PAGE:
US students overwhelmingly backing Biden and determined to vote

Expectations nevertheless modest given historical trends and virus complications

August 24, 2020
Sign supporting the Democratic Party on a shabby rack beside the road
Source: iStock

US college students overwhelming favour Joe Biden in this year’s presidential election and are determined to cast their votes, a nationwide poll has found.

The online survey of 4,000 students enrolled in four-year degree programmes, commissioned by the Knight Foundation, also found that about half plan to vote by mail and nearly as many fear an unfair election.

With a close contest possible in this year’s presidential race, the ability of Democrats to expand the traditionally low rates of student voting is among their keys to defeating Donald Trump.

A larger survey earlier this year by the Knight Foundation affirmed that challenge, at least among younger voters more generally. It showed that US citizens aged 18 to 24 were less interested in the 2020 election than even chronic non-voters.

The new survey, focusing only on college students, was conducted in early August just as reports began emerging of the US Postal Service cutting operations in line with Mr Trump’s warnings that he would fare poorly among voters using mail.

Half the students surveyed said they planned to vote by mail, with Democratic students twice as likely as Republicans. Most students said the election will not be administered well, and nearly half said it won’t be fair and open.

Students “have major doubts about the legitimacy of the election and are likely to doubt the election’s outcome”, the Knight Foundation said in a summary.

The survey found the four-year college students backed Mr Biden over Mr Trump by a margin of 70 per cent to 18 per cent, with 71 per cent saying they are “absolutely certain” they will vote in the November election.

That kind of turnout among students doesn’t seem likely to materialise, experts said, given the added complications posed by the coronavirus pandemic.

“The survey evidence shows a high level of interest,” said Eitan Hersh, an associate professor of political science at Tufts University who served as an academic adviser on the poll. “But interest is different from follow-through.”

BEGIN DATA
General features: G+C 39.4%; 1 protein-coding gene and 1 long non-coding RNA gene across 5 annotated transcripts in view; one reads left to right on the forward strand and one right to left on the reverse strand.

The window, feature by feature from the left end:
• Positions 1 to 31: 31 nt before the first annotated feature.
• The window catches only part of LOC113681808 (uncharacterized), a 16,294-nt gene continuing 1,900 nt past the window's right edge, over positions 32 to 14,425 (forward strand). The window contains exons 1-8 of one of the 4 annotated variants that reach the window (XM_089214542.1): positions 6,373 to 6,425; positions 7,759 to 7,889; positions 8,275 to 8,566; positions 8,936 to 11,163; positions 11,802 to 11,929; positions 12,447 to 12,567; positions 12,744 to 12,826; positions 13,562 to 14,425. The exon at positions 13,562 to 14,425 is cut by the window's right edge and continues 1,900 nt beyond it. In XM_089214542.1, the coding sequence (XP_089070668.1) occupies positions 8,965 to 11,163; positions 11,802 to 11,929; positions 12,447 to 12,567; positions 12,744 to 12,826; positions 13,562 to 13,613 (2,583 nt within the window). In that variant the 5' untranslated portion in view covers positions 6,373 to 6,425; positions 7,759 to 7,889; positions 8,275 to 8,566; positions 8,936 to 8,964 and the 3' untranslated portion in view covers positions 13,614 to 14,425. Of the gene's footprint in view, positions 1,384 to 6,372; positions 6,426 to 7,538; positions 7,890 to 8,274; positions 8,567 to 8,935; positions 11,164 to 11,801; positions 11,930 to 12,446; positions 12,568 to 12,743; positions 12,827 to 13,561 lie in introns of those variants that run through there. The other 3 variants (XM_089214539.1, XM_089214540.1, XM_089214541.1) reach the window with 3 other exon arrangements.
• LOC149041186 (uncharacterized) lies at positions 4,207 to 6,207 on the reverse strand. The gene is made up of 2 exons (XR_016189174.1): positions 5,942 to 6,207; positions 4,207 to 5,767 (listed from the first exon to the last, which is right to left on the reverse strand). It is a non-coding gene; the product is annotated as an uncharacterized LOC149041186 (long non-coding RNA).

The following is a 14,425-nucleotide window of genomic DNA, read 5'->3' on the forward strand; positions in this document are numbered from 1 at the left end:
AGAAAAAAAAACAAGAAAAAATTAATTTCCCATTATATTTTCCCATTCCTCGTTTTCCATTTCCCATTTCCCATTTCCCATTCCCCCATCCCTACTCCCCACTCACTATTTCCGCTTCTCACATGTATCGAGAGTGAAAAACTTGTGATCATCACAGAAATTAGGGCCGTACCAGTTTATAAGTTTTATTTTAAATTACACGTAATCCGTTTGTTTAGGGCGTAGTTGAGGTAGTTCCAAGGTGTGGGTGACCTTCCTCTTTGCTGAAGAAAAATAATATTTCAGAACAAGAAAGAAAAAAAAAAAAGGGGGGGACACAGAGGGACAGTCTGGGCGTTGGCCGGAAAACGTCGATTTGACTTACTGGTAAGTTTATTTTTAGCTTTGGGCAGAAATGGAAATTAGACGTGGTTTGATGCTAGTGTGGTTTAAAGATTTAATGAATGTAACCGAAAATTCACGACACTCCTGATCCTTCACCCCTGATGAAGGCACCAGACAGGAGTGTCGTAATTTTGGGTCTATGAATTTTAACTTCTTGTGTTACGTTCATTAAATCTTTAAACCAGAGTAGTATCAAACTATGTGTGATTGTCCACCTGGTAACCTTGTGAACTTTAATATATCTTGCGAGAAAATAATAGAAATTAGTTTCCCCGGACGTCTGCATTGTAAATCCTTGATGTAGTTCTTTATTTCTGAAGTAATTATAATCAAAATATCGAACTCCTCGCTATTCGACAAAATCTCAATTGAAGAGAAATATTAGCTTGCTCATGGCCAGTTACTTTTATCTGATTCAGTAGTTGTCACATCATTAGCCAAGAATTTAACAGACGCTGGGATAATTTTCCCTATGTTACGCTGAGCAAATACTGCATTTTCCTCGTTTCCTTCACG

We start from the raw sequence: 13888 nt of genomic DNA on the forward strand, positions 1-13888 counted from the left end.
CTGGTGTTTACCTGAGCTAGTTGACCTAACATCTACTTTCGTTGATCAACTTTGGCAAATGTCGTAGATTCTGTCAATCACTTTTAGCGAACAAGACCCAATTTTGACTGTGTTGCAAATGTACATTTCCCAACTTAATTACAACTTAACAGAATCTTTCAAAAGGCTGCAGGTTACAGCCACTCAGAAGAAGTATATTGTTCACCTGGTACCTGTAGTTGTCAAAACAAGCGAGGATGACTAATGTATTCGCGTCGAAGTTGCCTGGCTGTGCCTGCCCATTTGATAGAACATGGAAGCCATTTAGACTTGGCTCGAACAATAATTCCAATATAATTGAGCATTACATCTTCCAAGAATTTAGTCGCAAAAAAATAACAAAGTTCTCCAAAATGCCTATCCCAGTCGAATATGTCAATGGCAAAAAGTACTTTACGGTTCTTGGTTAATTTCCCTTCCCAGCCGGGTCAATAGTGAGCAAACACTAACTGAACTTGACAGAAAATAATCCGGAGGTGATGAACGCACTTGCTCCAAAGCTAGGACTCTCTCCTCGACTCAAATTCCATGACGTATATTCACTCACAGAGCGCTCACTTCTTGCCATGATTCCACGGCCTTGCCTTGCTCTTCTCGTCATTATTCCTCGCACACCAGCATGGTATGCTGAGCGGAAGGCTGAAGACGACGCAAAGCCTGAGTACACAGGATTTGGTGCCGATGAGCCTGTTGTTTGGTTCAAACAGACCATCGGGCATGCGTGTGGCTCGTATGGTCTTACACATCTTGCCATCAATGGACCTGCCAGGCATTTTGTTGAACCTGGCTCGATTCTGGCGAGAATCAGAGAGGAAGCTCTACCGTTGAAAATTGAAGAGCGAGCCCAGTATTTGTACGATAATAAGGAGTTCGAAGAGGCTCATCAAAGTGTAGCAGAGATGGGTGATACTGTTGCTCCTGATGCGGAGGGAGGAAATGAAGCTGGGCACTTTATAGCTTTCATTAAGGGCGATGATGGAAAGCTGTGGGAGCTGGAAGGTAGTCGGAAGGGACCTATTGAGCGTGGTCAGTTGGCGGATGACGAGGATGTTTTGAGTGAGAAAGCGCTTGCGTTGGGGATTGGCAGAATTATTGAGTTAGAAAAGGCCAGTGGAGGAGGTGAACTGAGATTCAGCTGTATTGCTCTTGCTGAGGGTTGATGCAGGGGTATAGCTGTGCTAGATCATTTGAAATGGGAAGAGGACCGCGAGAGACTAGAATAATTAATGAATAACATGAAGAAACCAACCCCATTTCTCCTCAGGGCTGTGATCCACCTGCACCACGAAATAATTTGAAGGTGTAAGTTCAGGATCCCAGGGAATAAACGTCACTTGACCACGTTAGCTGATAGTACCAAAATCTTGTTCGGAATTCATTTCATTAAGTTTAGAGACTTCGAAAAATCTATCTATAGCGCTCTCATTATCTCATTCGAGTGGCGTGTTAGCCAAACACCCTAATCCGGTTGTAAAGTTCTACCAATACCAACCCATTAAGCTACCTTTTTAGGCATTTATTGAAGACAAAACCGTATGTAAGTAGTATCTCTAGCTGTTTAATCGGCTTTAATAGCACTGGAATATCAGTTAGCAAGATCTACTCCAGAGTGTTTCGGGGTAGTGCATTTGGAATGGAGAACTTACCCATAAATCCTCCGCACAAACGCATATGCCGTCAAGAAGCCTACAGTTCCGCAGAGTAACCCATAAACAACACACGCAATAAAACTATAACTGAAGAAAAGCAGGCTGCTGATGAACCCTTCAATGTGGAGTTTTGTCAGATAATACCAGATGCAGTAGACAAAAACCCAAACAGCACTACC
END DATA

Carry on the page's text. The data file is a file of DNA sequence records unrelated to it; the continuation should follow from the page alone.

One long-time political analyst, Larry Sabato, a professor of politics at the University of Virginia, said he has seen enough elections to be “optimistic but not delirious”.

“After 50 years around college students,” Professor Sabato said, “I’ve learned to separate good intentions from reality.”

Paul Loeb, founder and president of the Campus Election Engagement Project, which works with colleges to help students navigate the voting process, said he agreed the 71 per cent figure seemed optimistic.

Colleges not only need to counter the typical tendency among students to believe their votes won’t matter, but now also need to provide them with detailed advice for how to follow through on their intentions, Mr Loeb said.

Voting by mail makes the most sense for students, as many campuses are making last-minute adjustments on whether and how to fully open their physical campuses, Mr Loeb said. But, he estimated, perhaps only a third of US colleges have good voting guidance on their web sites.

The move to online may also reduce peer pressure on students to battle the logistical challenges of voting this year, said another academic adviser on the poll, Yanna Krupnikov, an associate professor of political science at Stony Brook University.

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